Figure1 | Optical clock operation. A clock laser stabilized to an optical cavity made of ultralow-expansion (ULE) glass is used to interrogate the clock transition |a|b with an energy difference of EbEa=h0. a, The laser frequency C is half a linewidth /2 detuned from the atomic resonance 0 so that the laser frequency fluctuation C is sensitively projected onto the excitation probability. The |b state population is measured by observing the fluorescence of the |b|c transition, with |cbeing an auxiliary state. The measurement outcome is fed back to the laser frequency through an acousto-optic modulator (AOM). b, The clock laser periodically probes the atomic transition with a cycle time TC and an interrogation time Ti, revealing the Fourier-limited linewidth of 0.8/Ti.
Department of Applied Physics, Graduate School of Engineering, The University of Tokyo, Bunkyo-ku, Tokyo 113-8656, Japan; Innovative Space-Time Project, ERATO, Japan Science and Technology Agency, Bunkyo-ku, Tokyo 113-8656, Japan. e-mail: email@example.com
nature photonics | VOL 5 | APRIL 2011 | www.nature.com/naturephotonics
2011 Macmillan Publishers Limited. All rights reserved.
Review articleS | focus
Nature photonics doi: 10.1038/nphoton.2011.45
/01015 in equation(1), which corresponds to the inverse of the quality factor (Q=0/) of the clock transition, measuring a single ion per second requires an averaging time of 106s to achieve a fractional uncertainty of /01018, which corresponds to ten days of continuous measurement. This long averaging time therefore becomes a serious experimental concern when exploring clock uncertainties at this level.
where E1(L, eL)=b(L, eL)a(L, eL) is the difference between the E1 polarizabilities of the upper (|b) and lower (|a) states. By tuning the laser wavelength L and polarization eL to satisfy E1(L,eL)=0, the observed atomic transition frequency will be equal to 0 regardless of the lattice laser intensity ( E2), as long as higher-order corrections O(E4) are negligible3943. This particular wavelength is referred to as the magic wavelength, m. Early experiments31,44 on light-shift cancellation were performed on the 1S0 3P1 transition, which revealed the coupling of the J=1 state to the light-polarization eL (the vector light shift) to be problematic when pursuing high spectroscopic accuracy because of the difficulty in precisely controlling the light polarization. To define the light-shift cancellation condition solely by the laser wavelength L or its frequency L/2=c/L, which is the most precisely measurable quantity in physics, it is essential to use a J=0 state that exhibits a scalar light shift. However, because the J=0J=0 transition is completely forbidden, a slight admixture of the J=1 state is necessary to allow the clock transition. In the initial proposal27, the 5s 2 1S0(F=9/2)5s5p 3P0(F=9/2) transition of 87Sr with a nuclear spin of I = 9/2 was assumed, where a 1mHz transition rate was induced by hyperfine mixing in the upper state (Fig. 3b). Alternatively, mixing the 3P0 state with the 3 P1 state using a magnetic field45, elliptically polarized light 46 or multiphoton excitation of the clock transition4749 may allow even isotopes that have no nuclear spin and pure scalar state (J=0) to be used. The optical lattice clock scheme is generally applicable to atoms50 in groups ii and iib such as He, Be, Mg, Ca (ref.51), Yb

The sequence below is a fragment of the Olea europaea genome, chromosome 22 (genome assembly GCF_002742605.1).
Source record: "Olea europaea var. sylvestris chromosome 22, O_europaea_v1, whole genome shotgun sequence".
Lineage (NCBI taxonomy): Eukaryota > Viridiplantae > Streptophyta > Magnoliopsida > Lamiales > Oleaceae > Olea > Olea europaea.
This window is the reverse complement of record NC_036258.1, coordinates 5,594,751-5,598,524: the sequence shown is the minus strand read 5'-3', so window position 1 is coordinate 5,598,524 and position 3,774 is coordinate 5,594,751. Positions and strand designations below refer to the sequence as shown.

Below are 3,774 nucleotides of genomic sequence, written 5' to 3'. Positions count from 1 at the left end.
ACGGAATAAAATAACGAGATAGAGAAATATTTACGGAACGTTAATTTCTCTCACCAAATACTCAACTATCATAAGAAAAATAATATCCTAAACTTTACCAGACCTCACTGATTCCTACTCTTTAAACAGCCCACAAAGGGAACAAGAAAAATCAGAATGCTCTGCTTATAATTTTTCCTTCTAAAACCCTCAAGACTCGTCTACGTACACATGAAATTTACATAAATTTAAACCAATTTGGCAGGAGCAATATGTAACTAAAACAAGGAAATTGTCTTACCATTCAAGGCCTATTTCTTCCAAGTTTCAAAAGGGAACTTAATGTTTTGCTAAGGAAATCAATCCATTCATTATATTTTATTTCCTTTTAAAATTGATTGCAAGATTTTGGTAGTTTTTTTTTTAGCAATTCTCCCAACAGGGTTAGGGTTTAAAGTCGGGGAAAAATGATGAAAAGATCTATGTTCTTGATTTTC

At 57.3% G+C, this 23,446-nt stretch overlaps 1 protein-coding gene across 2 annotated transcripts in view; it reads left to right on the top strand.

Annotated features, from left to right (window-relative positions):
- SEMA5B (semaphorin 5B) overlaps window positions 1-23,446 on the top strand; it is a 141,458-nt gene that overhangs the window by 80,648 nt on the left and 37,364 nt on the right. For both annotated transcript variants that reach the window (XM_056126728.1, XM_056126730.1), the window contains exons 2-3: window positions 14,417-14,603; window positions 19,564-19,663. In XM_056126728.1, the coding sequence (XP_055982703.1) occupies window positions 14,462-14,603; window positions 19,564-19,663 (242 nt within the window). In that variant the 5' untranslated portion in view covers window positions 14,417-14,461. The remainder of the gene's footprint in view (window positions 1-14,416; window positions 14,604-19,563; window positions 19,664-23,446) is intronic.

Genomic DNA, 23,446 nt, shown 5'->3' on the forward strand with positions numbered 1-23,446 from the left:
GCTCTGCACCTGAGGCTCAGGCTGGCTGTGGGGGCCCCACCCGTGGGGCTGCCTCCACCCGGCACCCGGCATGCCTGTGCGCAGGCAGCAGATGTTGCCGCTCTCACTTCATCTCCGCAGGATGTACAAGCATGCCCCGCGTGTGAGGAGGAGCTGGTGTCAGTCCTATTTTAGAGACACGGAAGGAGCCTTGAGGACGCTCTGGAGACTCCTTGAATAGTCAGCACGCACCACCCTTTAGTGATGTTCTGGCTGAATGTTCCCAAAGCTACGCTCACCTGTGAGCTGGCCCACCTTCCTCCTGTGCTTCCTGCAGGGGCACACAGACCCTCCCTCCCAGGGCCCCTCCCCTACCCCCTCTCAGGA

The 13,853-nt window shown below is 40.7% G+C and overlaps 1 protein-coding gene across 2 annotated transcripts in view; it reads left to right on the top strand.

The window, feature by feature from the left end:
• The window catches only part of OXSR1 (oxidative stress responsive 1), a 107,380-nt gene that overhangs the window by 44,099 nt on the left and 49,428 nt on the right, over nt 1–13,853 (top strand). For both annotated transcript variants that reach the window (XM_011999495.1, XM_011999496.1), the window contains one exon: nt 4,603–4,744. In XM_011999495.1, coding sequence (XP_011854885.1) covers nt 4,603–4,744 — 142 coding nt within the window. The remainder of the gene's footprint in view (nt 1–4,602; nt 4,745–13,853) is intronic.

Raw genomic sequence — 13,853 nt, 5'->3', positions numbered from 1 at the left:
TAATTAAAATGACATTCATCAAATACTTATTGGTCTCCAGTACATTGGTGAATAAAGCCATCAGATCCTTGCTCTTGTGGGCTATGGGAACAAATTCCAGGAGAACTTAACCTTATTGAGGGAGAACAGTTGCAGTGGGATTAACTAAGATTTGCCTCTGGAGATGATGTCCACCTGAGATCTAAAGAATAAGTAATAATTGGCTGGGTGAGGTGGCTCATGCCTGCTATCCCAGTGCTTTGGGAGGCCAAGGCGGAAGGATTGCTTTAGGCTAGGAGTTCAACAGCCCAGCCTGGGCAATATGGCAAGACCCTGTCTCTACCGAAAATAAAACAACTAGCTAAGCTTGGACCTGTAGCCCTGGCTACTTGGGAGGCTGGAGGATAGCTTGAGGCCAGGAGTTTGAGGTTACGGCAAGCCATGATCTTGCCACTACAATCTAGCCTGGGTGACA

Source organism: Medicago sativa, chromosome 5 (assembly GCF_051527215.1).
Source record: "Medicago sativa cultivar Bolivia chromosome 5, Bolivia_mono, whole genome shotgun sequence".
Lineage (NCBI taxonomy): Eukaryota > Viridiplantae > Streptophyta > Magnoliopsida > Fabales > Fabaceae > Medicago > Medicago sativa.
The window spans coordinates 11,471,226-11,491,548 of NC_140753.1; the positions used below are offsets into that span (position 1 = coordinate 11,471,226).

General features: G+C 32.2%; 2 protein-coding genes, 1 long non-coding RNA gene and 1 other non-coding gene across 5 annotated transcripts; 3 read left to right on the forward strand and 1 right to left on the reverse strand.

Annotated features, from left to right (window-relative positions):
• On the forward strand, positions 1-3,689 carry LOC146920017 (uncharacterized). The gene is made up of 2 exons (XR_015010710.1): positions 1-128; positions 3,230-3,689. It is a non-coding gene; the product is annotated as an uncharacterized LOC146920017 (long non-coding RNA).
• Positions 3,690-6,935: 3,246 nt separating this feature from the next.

m= 813 nm
focus | Review ARticleS
m= 390 nm
= 679 nm 3 P03S1
= 461 nm 1 S01P1
= 394 nm 3 P03D1
D1 S1 Lattice laser
Light shift (kHz)
700 Lattice laser frequency (THz) Lattice laser
mF = 9/2 F = 9/2 mF = +9/2
Figure3 | Light shift and relevant energy levels of Sr atoms. a, Light shifts for the 1S0 (blue line) and 3P0 (red line) states are plotted as a function of laser frequency for a laser intensity of10kWcm2. The crossed points of blue and red lines indicate the magic wavelengths m. b, Relevant energy levels of fermionic 87Sr and bosonic 88Sr isotopes. The 1S03P0 transition is used as a clock transition. f88 represents the clock transition frequency for 88Sr, where an applied magnetic field Bm mixes the 3P0 and 3P1 states to allow the clock transition. 87Sr has a nuclear spin of I=9/2, giving the clock states a total angular moment of F=9/2. The outermost Zeeman substates mF=9/2 are used as clock transitions, where f represent the clock transition frequencies of 1S0 (F=9/2, mF=9/2) to 3P0 (F=9/2, mF=9/2). f87=(f++f)/2 provides the transition frequency of a virtual spin-zero atom.